AEFP 45th Annual Conference

Toward a Meaningful Impact through Research, Policy & Practice

March 19-21, 2020

Are We There Yet? Findings from a National, Cross-Sector Survey of Parents on K–12 Transportation

Andrew D. Catt, EdChoice,

Many families who choose to enroll their students in a school other than the one assigned to them encounter transportation challenges. This research looks at attitudes and issues of K–12 parents related to school transportation using approximately 1,500 responses to a national survey. Respondents include about 550 district school parents, about 350 charter school parents, about 350 religious private school parents, and about 200 non-religious private school parents. We explore differences in modes of transportation across different schooling sectors between the onset of the school year and after the school year has started and why changes occurred, how far and for how much time children of different schooling sectors travel to get to school, and parental satisfaction with school-provided transportation and differences across schooling sectors. We explore parents’ transportation experiences in inter- and intra-district choice environments, as well as charter and private school choice environments. We also explore what differences exist across community types, focusing on differences between those in small town/rural areas and those in urban/suburban areas. Results from our survey can provide policymakers, educators, and educational entrepreneurs important insight when attempting to provide and increase transportation options for all students.



I don´t know if you included a question that would address the location where the respondent lives or the level of urbanicity, or if you have enough representation of different levels of urbanicity or geographic regions, but it would be interesting to see how school transportation use or preferences differ for urban, suburban, and rural respondents.

Hi Ngaire, I have city or ZIP for school of attendance for nearly all respondents, and I have the name of school attending for the majority of respondents. I could definitely code for the locale based on school, and there's representation in the majority of geographic regions to segment them. I'm hoping to do this in a deeper dive analysis of the data after our organizational report is published in the coming months. I'm especially interested to see what differences emerge for small town/rural compared to suburban and urban. Thanks!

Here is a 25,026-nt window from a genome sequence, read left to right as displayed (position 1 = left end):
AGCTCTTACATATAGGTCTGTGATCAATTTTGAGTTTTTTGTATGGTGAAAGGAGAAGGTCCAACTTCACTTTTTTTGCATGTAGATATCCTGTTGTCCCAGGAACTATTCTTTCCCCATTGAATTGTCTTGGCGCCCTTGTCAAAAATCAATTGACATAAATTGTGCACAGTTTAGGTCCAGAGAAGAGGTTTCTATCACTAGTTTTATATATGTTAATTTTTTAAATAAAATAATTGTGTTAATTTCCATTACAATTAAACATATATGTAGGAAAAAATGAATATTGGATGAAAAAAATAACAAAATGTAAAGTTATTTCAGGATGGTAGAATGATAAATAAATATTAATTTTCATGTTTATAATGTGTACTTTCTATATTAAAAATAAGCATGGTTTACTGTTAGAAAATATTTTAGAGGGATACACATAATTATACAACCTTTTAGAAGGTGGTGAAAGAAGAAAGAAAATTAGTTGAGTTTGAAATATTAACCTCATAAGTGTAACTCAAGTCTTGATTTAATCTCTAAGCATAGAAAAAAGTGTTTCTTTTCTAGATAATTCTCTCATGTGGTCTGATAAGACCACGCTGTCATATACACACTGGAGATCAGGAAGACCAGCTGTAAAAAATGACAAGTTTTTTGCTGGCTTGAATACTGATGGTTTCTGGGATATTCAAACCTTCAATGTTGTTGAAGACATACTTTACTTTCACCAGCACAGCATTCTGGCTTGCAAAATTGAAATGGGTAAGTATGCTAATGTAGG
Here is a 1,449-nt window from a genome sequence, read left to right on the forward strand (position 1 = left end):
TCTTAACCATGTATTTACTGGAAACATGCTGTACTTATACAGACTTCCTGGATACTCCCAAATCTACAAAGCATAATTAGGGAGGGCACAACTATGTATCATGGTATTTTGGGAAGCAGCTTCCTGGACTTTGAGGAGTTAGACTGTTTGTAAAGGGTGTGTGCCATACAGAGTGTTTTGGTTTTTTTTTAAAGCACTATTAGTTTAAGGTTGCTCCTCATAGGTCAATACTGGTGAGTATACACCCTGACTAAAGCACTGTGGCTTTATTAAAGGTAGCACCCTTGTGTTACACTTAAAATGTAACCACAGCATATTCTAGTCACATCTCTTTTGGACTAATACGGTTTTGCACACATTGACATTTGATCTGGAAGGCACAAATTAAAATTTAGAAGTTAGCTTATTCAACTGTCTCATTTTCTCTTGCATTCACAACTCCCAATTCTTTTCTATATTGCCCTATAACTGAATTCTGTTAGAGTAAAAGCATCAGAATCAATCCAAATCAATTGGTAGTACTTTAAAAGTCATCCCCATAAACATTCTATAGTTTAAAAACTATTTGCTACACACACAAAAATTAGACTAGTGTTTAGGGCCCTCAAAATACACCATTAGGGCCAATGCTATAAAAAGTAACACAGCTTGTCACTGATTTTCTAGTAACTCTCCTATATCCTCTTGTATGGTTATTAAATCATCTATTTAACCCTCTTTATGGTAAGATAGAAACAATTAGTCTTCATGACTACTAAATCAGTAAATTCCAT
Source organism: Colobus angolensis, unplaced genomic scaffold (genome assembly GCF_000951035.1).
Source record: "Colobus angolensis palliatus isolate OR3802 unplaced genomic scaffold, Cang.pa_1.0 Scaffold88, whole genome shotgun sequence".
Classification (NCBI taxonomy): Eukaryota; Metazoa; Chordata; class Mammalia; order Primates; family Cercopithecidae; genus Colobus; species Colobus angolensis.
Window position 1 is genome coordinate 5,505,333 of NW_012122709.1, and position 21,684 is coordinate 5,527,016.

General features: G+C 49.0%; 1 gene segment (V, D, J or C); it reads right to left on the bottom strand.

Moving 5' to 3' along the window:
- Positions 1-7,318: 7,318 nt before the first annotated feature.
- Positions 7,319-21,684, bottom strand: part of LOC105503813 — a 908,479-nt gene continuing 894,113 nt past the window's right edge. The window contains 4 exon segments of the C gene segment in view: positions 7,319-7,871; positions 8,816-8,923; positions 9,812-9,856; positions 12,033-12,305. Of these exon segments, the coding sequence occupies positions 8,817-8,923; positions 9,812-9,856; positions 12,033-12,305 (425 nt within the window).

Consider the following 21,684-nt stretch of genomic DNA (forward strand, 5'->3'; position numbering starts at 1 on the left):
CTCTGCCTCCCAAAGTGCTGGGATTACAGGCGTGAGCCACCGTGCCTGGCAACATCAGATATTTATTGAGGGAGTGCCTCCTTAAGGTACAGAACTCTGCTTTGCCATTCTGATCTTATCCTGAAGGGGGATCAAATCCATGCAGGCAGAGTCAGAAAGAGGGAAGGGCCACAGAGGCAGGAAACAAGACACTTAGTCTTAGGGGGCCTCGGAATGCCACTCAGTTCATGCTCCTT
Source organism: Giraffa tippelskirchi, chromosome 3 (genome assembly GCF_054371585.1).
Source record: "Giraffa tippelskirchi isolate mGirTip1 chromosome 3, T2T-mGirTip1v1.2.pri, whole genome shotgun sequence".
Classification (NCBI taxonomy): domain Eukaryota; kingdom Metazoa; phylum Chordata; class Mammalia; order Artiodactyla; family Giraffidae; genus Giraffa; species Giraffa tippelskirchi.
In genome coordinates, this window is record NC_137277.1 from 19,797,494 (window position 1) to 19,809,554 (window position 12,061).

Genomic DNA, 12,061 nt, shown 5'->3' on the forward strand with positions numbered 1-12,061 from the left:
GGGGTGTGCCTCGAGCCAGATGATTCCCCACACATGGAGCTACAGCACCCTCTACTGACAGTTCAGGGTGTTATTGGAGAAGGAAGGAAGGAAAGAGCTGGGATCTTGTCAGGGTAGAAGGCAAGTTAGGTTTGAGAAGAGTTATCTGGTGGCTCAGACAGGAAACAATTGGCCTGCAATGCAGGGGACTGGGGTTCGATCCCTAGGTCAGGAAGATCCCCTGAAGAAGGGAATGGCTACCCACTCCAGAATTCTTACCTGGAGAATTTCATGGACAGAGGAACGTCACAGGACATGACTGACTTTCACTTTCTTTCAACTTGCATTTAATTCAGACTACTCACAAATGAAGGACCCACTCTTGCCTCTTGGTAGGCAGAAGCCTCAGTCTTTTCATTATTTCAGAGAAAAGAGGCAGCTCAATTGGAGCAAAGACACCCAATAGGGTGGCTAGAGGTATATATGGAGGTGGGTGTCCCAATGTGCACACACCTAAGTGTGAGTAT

This is very interesting work here, Andrew. The question that this leads me to is whether TPS, charter, and private school parents in the same communities report similar or different experiences with transportation issues. TPS families may report the same issues within a school district or region as charter or private, or it may be different within a community. Of course, there could even be some incentive-driven preferences to make transportation less of a problem for private schools than charters, at least in areas where charter students equal a drop in revenue for the TPS while private school students do not. It would be really neat to survey families for transportation maps and compare routes based on school type.

Hi Greg, Since I have city and school name for the majority of respondents, I could eventually map by school child attended for hopefully a fair share of them. The downside is having to drop respondents who put initials of the school, such as FCS. Going by city alone might be the easier route. I like the idea of mapping out respondents and creating a variable for MSA or something similar. Access to family-level transportation maps would be amazing. I've gotten into drive-time analyses in the past couple of years and analyzing routes would be probably be a lot of fun, and thank you for the suggestion. I'm not sure of the best way to collect those though. Any ideas?

Great poster and interesting work. It rings true in terms of public discourse on charter schools and transportation, but I find the religious schools most interesting and why there might be differences between charters and religious schools.

This is really interesting Drew. I'd be interested to see what the results looked like if you were comparing schools in the same areas--it would be interesting to know to what extent differences in, say, perceptions of safety varied due to differences in locations.

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